Emily Austin

Associate Professor of Classics and the College
Wieboldt 125
Ph.D., Boston University, 2016
Research Interests: Homer, especially characterization and emotions in the Iliad; Greek literature; Emotions in the Ancient World; Greek and Latin grammar; Classical Tradition

Emily Austin writes on Homer, especially emotions, as well as literary depictions of solitude in ancient Greece. Her first book, Grief and the Hero: the Futility of Longing in the Iliad, explores the nexus of grief, longing and anger in the Iliad. This work begins with a verbal find—Achilles’ grief for Patroklos is uniquely described with the Greek word “longing” (ποθή)—and through this discovery, the book traces the relationship between grief and action, giving a narrative account for why Achilles’ anger is insatiable. Her current research projects include a second book, Solitude and its Powers in Ancient Greece (in progress), which identifies surprising moments when ancient Greek poetry conceives of solitude as a good thing. In addition, Austin has written articles on Homeric similes and their relation to the narrative; meaningful variation in Homeric formulae; and the power of inactivity in the Homeric Hymn to Demeter and the Iliad.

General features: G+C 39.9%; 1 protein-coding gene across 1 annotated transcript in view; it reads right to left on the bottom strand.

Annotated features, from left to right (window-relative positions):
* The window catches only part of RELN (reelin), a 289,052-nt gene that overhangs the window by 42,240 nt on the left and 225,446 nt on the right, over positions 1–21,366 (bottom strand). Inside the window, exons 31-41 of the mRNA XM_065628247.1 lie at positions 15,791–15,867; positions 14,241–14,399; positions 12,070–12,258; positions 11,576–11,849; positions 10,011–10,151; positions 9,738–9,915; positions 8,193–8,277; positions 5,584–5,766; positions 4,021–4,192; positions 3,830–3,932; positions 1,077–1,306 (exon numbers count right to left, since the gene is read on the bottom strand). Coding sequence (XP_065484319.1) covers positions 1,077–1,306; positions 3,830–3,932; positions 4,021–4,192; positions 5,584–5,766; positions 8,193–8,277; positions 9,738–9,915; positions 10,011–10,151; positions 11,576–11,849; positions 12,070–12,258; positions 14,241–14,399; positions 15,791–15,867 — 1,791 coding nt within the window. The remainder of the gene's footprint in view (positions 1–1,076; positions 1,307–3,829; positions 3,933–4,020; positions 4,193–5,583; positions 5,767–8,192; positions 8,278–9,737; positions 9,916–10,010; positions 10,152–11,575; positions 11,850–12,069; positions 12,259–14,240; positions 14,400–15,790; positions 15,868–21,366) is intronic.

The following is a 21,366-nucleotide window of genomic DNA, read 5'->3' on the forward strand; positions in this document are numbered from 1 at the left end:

Recent Publications

  • “The Other Iliad: Inversion and Likeness on the Battlefield.” 2022. Classical Journal 117.4: 375–402.
  • Grief and the Hero: The Futility of Longing in the Iliad. 2021. University of Michigan Press.
  • “Achilles’ Desire for Lament: Variations on a Theme.” 2020. Classical World 114.1: 1–23.
  • Review of The Ethics of Revenge and the Meanings of the Odyssey by A. Loney (Oxford 2019). American Journal of Philology 143.3 (October 2022)
  • “Grief as ποθή: Understanding the Anger of Achilles.” 2015. New England Classical Journal 42.3: 147–163.

Research Interests

- Homer, especially characterization and emotions in the Iliad 

- Greek literature

- Emotions in the ancient world

- Conceptions of solitude

- Greek and Latin grammar

- Classical Tradition